First Menstruation

An Overview

Menstruation (a period) is a sign that a girl’s body is able to conceive a child. While one girl may be excited at the prospect of becoming a young woman, another may be fearful of her first period and its implication that her childhood is coming to an end. The first menstrual period also called menarche, begins at different times for young girls. While no one can precisely predict the exact timing of a first period, there are some biological signs that may indicate when it will likely occur. During the period itself, a girl may experience symptoms such as cramps or emotional reactions in addition to the obvious release of blood from her uterus. Some girls start to menstruate as young as age 10 while others don’t get their first period until they are 15. A few predictable signs will let you know that menstruation is on the horizon.

Shortly after the beginning of puberty in girls, and usually about 2 years after the development of breasts, menstruation starts. While menstruation usually begins between ages 12 and 13, it may happen at a younger or older age. The first menstrual period is called ”menarche .” Cramps are typically more intense during the first few days of the period. Some girls also notice mood changes before and during their menstrual cycle. Every girl’s development is different, and this is usually no cause for alarm. According to the Center for Young Women’s Health, it’s a good idea to seek a doctor’s evaluation if there’s no evidence of development by 13 years of age
Menstrual blood flows from the uterus through the small opening in the cervix and passes out of the body through the vagina.

Menstrual flow can last from two to seven days, with a varying amount of blood flow. Young adolescent girls discharge approximately 2 tablespoons of blood during menstrual periods, prompting pad changes three to six times each day.

What causes Menstruation?

  • When this hormone reaches the pituitary gland a small bean-shaped gland at the base of your brain it leads to the production of more hormones in the ovaries for females (estrogen) and the testicles for males (testosterone).
  • When your menstrual cycle begins, your estrogen levels increase. That causes the lining of your uterus to thicken.
  • The uterine lining thickens so it can support a fertilized egg and develop into a pregnancy.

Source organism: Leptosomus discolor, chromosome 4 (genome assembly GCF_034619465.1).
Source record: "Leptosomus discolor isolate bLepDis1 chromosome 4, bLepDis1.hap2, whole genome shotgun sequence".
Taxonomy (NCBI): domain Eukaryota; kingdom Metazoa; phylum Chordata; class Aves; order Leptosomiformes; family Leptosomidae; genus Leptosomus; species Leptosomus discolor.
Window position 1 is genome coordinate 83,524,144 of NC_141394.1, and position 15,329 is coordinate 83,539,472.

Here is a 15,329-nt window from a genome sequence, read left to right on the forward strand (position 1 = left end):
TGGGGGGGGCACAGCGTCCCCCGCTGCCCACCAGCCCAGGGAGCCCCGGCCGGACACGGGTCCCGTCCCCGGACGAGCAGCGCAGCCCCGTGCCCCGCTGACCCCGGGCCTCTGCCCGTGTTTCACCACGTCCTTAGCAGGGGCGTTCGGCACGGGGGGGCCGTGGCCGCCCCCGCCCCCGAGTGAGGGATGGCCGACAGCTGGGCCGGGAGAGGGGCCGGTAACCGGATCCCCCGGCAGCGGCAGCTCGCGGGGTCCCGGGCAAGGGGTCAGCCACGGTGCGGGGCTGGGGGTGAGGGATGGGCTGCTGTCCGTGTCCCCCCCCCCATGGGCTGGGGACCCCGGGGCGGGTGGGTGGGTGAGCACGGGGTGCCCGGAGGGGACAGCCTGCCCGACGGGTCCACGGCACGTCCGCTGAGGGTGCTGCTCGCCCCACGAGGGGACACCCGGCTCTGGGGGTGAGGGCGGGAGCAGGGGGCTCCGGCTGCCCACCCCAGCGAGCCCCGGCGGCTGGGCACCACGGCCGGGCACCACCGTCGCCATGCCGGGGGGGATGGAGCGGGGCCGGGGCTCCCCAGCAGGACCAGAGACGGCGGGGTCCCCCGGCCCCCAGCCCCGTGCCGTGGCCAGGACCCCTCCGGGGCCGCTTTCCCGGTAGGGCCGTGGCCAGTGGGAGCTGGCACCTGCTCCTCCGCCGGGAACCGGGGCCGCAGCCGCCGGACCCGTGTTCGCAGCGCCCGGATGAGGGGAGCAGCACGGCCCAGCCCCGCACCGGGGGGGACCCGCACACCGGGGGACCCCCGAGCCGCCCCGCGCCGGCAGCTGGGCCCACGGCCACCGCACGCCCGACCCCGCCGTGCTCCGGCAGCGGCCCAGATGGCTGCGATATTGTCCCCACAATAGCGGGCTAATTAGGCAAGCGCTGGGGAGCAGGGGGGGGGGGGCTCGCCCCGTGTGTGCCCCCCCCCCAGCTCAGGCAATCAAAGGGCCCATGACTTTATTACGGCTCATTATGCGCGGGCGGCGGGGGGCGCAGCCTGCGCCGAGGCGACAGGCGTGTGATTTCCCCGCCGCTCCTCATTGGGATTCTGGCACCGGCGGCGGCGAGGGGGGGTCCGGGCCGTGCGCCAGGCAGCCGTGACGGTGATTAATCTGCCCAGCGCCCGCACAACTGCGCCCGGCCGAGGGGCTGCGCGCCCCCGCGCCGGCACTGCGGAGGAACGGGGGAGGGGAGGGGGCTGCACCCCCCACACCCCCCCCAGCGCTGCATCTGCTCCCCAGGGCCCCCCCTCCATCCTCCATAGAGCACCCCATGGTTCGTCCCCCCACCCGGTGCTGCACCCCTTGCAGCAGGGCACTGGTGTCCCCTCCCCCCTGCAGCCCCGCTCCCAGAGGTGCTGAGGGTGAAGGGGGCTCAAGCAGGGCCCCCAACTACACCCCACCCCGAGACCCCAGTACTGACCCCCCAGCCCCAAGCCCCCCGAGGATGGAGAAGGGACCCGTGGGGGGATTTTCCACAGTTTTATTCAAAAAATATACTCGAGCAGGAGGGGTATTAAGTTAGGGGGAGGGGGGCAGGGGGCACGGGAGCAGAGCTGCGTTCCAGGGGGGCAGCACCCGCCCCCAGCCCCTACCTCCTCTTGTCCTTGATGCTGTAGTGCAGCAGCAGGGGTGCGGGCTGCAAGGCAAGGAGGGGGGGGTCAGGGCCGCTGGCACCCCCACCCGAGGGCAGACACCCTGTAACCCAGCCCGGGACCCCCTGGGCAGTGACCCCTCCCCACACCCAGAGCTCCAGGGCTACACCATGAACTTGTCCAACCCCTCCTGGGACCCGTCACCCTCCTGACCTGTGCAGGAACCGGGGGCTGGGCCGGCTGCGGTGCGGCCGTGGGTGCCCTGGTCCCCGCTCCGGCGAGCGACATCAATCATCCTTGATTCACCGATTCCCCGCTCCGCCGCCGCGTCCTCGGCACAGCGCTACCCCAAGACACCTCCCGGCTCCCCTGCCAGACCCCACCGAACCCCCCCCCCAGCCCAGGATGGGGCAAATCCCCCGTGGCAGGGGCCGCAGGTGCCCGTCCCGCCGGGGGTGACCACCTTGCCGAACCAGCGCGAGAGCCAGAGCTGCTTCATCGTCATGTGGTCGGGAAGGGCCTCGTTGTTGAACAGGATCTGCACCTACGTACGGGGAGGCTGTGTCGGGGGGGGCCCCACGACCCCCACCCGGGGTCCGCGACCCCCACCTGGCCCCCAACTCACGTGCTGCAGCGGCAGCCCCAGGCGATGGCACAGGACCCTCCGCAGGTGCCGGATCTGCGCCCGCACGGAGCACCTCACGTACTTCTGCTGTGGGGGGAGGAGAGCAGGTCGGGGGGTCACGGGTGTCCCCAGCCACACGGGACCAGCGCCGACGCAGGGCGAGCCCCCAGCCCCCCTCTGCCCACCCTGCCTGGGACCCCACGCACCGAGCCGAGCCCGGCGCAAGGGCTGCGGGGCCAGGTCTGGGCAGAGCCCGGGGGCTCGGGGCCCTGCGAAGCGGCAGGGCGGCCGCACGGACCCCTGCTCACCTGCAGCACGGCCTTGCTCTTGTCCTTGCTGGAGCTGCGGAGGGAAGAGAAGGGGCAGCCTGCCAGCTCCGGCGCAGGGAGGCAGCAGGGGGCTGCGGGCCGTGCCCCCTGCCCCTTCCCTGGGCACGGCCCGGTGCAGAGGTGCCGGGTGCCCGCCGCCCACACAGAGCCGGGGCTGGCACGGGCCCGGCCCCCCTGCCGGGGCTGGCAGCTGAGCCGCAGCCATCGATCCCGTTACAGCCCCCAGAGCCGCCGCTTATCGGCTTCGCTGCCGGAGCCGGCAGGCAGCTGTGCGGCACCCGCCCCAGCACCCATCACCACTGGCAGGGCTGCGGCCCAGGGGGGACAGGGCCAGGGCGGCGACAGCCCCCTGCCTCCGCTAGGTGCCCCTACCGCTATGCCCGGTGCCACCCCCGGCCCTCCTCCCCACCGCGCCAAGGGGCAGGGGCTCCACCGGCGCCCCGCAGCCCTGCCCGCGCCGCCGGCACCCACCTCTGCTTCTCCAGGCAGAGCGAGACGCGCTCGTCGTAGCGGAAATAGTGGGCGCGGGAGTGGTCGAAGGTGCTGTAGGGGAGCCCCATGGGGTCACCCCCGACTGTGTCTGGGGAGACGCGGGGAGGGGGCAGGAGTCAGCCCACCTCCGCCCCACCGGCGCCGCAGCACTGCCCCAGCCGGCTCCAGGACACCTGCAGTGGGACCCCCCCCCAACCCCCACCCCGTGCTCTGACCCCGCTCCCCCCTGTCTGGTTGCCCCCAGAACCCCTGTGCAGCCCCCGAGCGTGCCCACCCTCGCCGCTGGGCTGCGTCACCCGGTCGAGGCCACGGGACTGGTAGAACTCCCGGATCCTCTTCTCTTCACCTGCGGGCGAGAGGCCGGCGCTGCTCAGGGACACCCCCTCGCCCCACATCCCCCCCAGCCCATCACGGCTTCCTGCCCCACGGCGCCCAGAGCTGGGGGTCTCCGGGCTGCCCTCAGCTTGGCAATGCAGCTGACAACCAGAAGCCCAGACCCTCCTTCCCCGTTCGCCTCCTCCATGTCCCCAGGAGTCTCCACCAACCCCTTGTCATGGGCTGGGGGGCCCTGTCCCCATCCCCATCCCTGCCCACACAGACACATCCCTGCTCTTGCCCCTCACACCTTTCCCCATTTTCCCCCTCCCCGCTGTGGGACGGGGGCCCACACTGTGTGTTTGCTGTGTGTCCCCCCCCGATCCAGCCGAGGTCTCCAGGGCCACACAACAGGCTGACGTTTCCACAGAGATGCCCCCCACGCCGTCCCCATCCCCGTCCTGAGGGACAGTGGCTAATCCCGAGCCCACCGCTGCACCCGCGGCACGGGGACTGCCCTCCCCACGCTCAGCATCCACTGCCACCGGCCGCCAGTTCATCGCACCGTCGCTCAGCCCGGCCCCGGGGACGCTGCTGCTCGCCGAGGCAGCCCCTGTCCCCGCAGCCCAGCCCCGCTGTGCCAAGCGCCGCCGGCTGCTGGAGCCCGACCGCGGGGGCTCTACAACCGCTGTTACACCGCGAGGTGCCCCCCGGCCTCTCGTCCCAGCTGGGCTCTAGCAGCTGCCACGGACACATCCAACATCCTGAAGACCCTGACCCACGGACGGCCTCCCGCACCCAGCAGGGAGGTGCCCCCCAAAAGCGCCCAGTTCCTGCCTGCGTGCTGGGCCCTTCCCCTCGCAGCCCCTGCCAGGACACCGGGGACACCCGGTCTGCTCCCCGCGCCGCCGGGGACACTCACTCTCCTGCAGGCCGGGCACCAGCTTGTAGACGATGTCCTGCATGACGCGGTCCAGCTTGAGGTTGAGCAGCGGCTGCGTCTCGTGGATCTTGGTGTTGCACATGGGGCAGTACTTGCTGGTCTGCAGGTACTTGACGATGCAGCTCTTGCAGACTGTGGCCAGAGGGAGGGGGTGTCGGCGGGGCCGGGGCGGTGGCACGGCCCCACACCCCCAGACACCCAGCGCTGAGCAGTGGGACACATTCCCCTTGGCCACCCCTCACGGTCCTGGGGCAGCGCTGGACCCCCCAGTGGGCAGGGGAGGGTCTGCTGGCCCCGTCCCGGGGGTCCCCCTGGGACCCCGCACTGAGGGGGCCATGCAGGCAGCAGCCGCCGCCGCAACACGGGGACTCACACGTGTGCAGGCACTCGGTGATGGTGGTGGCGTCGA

• If there isn’t a fertilized egg, your body will break the lining down and push it out of your uterus. This results in bleeding your menstrual period.

What are the signs and symptoms of menstruation?

  •  Besides the bleeding, other signs and symptoms of menstruation may include headache, acne, bloating feeling more tired than usual (fatigue).
  • When breast buds begin to develop, a girl has entered puberty. This is the stage at which a child’s body begins to change and develop into an adult’s.
  • Feeling extra emotional or irritable pains in the low abdomen, tiredness, mood changes, food cravings, breast soreness and diarrhea.
  • Other signs that a girl’s first period is approaching include breast buds up to two years prior to the first period and changes in the body such as underarm and pubic hair approximately six months prior to menstruation.
  • Pubic hair growth starts soon after the onset of the breast development and starts as soft and thin fibers before getting increasingly coarser.
  • Menstrual cramps are common during a girl’s first period and can include sharp and intense pains or dull aches.
  • Some girls also notice mood changes before and during their menstrual cycle.
  • Clear or white vaginal discharge.

Should I use tampons or pads?

Both tampons and pads can be used to soak up blood from a period. They should be changed at least every four to six hours. Pads are worn in underwear, and are often easiest for young girls to use. With tampons, you will need to explain to your daughter how to insert them correctly so they are not uncomfortable.

Understand Menstruation

  • Menstrual cycle is a bodily process that begins in puberty, when you reach sexual maturity. Each month, your body prepares you for possible pregnancy. The walls of your uterus thicken with extra blood and tissue and your ovaries release an egg.
  •  If you’re getting close to having your period, you may notice a thin, white discharge coming from your vagina. This usually happens around 6 months before your first period.
  •  Keep in mind all women have been in this predicament. You should not be embarrassed to reach out to female classmates. Be aware of which of your female friends have already had their period.

Ask Precautions for mothers

  • First periods can be surprising. You cannot predict precisely when your first period will happen. However, you can take steps to prepare yourself.
  • Make a period kit. Many girls fear they’ll get their first period at school or when they’re away from home. To help your daughter feel ready, buy a small zippered pouch and stock it with a couple of teen-size sanitary pads and a clean pair of underwear.
  • Tell her that if her underwear gets soiled, she can just wrap it in toilet paper and throw it away in the little trash can in the bathroom stall and use the clean pair in her kit.
  • Both tampons and pads can be used to soak up blood from a period. They should be changed at least every four to six hours. Pads are worn in underwear, and are often easiest for young girls to use.
    When to we consult the doctor.
  • Her periods come more often than every 21 days or are more than 45 days apart.
  • She has very heavy periods or cramps that nonprescription pain relievers don’t help.
  • Heavy pain in Abdominal.
  • If someone is passing quarter-size clots, that tells me that there could be something wrong [in] the uterus that needs further investigation.

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